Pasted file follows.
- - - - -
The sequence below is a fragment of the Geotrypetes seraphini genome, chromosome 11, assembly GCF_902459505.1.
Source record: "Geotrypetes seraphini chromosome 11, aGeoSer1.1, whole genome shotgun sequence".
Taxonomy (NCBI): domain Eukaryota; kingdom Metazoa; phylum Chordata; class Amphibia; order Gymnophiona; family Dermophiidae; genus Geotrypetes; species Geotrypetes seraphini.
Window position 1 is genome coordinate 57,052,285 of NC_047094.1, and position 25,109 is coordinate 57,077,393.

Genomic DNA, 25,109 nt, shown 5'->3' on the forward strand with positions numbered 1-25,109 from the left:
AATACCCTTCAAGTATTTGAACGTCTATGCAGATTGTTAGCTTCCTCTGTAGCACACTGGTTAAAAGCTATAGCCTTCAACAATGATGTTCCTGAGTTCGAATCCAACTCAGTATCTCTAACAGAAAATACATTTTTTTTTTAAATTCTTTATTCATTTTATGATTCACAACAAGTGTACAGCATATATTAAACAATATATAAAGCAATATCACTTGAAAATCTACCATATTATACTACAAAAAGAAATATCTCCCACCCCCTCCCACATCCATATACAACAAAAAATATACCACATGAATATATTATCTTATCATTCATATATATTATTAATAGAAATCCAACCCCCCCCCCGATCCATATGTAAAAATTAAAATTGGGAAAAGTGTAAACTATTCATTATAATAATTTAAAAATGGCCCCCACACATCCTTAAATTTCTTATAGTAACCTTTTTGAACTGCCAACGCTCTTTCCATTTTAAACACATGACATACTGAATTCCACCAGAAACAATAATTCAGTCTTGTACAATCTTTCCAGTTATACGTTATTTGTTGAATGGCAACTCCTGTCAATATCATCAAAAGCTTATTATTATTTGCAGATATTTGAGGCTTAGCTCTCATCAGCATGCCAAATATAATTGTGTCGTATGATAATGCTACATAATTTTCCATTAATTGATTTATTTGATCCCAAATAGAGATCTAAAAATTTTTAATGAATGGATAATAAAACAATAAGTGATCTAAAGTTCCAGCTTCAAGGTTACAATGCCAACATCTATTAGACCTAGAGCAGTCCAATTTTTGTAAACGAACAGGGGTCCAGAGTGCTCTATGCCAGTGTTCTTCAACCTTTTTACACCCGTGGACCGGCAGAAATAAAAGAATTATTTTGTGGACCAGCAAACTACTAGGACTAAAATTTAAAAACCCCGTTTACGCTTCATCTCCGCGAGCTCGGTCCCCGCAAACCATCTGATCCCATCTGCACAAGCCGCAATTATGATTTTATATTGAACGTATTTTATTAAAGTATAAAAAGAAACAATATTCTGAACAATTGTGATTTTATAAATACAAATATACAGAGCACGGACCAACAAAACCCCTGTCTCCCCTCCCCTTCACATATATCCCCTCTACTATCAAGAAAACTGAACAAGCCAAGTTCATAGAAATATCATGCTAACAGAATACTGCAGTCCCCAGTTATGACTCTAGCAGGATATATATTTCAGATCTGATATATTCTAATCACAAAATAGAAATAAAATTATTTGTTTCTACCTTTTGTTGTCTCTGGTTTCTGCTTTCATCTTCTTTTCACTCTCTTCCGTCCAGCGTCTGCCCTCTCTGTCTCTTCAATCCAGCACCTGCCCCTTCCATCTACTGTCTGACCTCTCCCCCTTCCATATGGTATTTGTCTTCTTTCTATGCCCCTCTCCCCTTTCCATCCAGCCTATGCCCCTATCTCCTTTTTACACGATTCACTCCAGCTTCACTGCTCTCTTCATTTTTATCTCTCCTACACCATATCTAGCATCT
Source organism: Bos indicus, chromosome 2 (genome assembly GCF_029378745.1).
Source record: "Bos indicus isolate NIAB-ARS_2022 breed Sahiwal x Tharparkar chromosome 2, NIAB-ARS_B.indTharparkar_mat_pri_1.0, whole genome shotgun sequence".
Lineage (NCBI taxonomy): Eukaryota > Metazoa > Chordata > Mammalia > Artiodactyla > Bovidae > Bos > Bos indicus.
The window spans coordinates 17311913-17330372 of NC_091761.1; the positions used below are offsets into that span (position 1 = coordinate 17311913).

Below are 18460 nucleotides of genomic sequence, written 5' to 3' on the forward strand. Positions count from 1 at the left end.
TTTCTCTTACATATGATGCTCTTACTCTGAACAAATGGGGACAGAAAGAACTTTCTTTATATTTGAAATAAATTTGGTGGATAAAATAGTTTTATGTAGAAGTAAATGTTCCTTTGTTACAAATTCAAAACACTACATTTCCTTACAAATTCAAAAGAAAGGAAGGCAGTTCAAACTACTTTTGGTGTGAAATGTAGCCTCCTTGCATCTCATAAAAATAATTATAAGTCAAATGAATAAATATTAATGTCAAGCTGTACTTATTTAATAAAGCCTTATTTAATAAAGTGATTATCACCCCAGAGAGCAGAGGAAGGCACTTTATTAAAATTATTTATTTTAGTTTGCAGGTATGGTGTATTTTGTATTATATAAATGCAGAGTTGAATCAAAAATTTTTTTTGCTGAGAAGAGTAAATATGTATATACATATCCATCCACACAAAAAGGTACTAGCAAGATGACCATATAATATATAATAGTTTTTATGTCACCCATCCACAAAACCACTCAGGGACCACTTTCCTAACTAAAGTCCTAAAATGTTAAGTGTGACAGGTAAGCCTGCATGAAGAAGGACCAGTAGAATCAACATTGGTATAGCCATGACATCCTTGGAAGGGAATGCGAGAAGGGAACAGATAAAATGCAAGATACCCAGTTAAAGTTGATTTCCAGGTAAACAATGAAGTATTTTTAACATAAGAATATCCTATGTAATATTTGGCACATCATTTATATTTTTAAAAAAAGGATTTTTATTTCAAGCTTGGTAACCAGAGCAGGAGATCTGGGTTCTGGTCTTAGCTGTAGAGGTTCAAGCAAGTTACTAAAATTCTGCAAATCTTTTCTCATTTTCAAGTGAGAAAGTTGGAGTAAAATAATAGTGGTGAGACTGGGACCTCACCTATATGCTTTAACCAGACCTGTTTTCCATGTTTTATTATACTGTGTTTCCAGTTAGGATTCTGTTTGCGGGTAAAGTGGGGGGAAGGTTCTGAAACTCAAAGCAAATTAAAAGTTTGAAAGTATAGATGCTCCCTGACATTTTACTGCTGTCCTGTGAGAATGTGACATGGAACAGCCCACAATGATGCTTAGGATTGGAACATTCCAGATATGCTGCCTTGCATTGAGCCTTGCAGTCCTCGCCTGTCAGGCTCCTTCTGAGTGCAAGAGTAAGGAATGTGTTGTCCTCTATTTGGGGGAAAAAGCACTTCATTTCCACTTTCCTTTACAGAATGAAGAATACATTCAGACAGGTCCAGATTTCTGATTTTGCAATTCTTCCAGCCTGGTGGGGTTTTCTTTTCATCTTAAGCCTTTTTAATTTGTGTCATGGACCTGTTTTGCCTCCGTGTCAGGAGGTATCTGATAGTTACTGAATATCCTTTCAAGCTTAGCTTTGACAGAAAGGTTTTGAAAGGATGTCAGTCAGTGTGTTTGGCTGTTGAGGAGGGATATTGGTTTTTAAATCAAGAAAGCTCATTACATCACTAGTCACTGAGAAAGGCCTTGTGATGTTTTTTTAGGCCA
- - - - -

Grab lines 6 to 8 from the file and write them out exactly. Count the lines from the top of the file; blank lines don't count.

AATACCCTTCAAGTATTTGAACGTCTATGCAGATTGTTAGCTTCCTCTGTAGCACACTGGTTAAAAGCTATAGCCTTCAACAATGATGTTCCTGAGTTCGAATCCAACTCAGTATCTCTAACAGAAAATACATTTTTTTTTTAAATTCTTTATTCATTTTATGATTCACAACAAGTGTACAGCATATATTAAACAATATATAAAGCAATATCACTTGAAAATCTACCATATTATACTACAAAAAGAAATATCTCCCACCCCCTCCCACATCCATATACAACAAAAAATATACCACATGAATATATTATCTTATCATTCATATATATTATTAATAGAAATCCAACCCCCCCCCCGATCCATATGTAAAAATTAAAATTGGGAAAAGTGTAAACTATTCATTATAATAATTTAAAAATGGCCCCCACACATCCTTAAATTTCTTATAGTAACCTTTTTGAACTGCCAACGCTCTTTCCATTTTAAACACATGACATACTGAATTCCACCAGAAACAATAATTCAGTCTTGTACAATCTTTCCAGTTATACGTTATTTGTTGAATGGCAACTCCTGTCAATATCATCAAAAGCTTATTATTATTTGCAGATATTTGAGGCTTAGCTCTCATCAGCATGCCAAATATAATTGTGTCGTATGATAATGCTACATAATTTTCCATTAATTGATTTATTTGATCCCAAATAGAGATCTAAAAATTTTTAATGAATGGATAATAAAACAATAAGTGATCTAAAGTTCCAGCTTCAAGGTTACAATGCCAACATCTATTAGACCTAGAGCAGTCCAATTTTTGTAAACGAACAGGGGTCCAGAGTGCTCTATGCCAGTGTTCTTCAACCTTTTTACACCCGTGGACCGGCAGAAATAAAAGAATTATTTTGTGGACCAGCAAACTACTAGGACTAAAATTTAAAAACCCCGTTTACGCTTCATCTCCGCGAGCTCGGTCCCCGCAAACCATCTGATCCCATCTGCACAAGCCGCAATTATGATTTTATATTGAACGTATTTTATTAAAGTATAAAAAGAAACAATATTCTGAACAATTGTGATTTTATAAATACAAATATACAGAGCACGGACCAACAAAACCCCTGTCTCCCCTCCCCTTCACATATATCCCCTCTACTATCAAGAAAACTGAACAAGCCAAGTTCATAGAAATATCATGCTAACAGAATACTGCAGTCCCCAGTTATGACTCTAGCAGGATATATATTTCAGATCTGATATATTCTAATCACAAAATAGAAATAAAATTATTTGTTTCTACCTTTTGTTGTCTCTGGTTTCTGCTTTCATCTTCTTTTCACTCTCTTCCGTCCAGCGTCTGCCCTCTCTGTCTCTTCAATCCAGCACCTGCCCCTTCCATCTACTGTCTGACCTCTCCCCCTTCCATATGGTATTTGTCTTCTTTCTATGCCCCTCTCCCCTTTCCATCCAGCCTATGCCCCTATCTCCTTTTTACACGATTCACTCCAGCTTCACTGCTCTCTTCATTTTTATCTCTCCTACACCATATCTAGCATCT
Source organism: Bos indicus, chromosome 2 (genome assembly GCF_029378745.1).
Source record: "Bos indicus isolate NIAB-ARS_2022 breed Sahiwal x Tharparkar chromosome 2, NIAB-ARS_B.indTharparkar_mat_pri_1.0, whole genome shotgun sequence".